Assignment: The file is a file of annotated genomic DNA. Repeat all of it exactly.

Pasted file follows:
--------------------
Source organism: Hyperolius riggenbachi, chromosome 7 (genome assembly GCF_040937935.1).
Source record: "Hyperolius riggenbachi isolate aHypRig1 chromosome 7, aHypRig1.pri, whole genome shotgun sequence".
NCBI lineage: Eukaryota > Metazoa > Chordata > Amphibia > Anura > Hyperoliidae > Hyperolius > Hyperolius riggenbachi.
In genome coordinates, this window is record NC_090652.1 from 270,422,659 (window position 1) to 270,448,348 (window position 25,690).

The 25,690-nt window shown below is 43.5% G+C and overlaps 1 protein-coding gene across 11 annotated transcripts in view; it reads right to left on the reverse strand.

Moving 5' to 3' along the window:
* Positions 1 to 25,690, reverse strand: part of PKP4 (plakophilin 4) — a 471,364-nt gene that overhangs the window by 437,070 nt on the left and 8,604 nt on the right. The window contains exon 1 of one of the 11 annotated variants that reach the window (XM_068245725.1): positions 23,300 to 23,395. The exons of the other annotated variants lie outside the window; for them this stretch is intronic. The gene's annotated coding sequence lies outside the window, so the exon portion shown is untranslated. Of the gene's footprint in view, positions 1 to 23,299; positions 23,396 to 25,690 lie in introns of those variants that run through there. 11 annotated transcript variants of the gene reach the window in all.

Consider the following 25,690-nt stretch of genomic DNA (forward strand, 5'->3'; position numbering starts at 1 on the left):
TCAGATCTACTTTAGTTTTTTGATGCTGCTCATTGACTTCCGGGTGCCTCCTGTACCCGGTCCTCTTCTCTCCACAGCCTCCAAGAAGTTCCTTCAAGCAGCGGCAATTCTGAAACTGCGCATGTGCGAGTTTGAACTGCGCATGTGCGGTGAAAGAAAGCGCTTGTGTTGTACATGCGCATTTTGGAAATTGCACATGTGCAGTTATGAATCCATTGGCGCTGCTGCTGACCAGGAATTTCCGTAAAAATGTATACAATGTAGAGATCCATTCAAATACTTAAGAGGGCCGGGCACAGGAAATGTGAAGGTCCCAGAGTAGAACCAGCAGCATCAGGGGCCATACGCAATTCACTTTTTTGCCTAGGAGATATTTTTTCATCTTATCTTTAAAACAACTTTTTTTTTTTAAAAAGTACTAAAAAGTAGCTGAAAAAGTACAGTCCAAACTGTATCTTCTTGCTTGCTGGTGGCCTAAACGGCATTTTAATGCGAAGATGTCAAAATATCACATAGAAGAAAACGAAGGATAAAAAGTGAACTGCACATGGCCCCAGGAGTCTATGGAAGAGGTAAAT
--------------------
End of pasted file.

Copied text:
Source organism: Hyperolius riggenbachi, chromosome 7 (genome assembly GCF_040937935.1).
Source record: "Hyperolius riggenbachi isolate aHypRig1 chromosome 7, aHypRig1.pri, whole genome shotgun sequence".
NCBI lineage: Eukaryota > Metazoa > Chordata > Amphibia > Anura > Hyperoliidae > Hyperolius > Hyperolius riggenbachi.
In genome coordinates, this window is record NC_090652.1 from 270,422,659 (window position 1) to 270,448,348 (window position 25,690).

The 25,690-nt window shown below is 43.5% G+C and overlaps 1 protein-coding gene across 11 annotated transcripts in view; it reads right to left on the reverse strand.

Moving 5' to 3' along the window:
* Positions 1 to 25,690, reverse strand: part of PKP4 (plakophilin 4) — a 471,364-nt gene that overhangs the window by 437,070 nt on the left and 8,604 nt on the right. The window contains exon 1 of one of the 11 annotated variants that reach the window (XM_068245725.1): positions 23,300 to 23,395. The exons of the other annotated variants lie outside the window; for them this stretch is intronic. The gene's annotated coding sequence lies outside the window, so the exon portion shown is untranslated. Of the gene's footprint in view, positions 1 to 23,299; positions 23,396 to 25,690 lie in introns of those variants that run through there. 11 annotated transcript variants of the gene reach the window in all.

Consider the following 25,690-nt stretch of genomic DNA (forward strand, 5'->3'; position numbering starts at 1 on the left):
TCAGATCTACTTTAGTTTTTTGATGCTGCTCATTGACTTCCGGGTGCCTCCTGTACCCGGTCCTCTTCTCTCCACAGCCTCCAAGAAGTTCCTTCAAGCAGCGGCAATTCTGAAACTGCGCATGTGCGAGTTTGAACTGCGCATGTGCGGTGAAAGAAAGCGCTTGTGTTGTACATGCGCATTTTGGAAATTGCACATGTGCAGTTATGAATCCATTGGCGCTGCTGCTGACCAGGAATTTCCGTAAAAATGTATACAATGTAGAGATCCATTCAAATACTTAAGAGGGCCGGGCACAGGAAATGTGAAGGTCCCAGAGTAGAACCAGCAGCATCAGGGGCCATACGCAATTCACTTTTTTGCCTAGGAGATATTTTTTCATCTTATCTTTAAAACAACTTTTTTTTTTTAAAAAGTACTAAAAAGTAGCTGAAAAAGTACAGTCCAAACTGTATCTTCTTGCTTGCTGGTGGCCTAAACGGCATTTTAATGCGAAGATGTCAAAATATCACATAGAAGAAAACGAAGGATAAAAAGTGAACTGCACATGGCCCCAGGAGTCTATGGAAGAGGTAAAT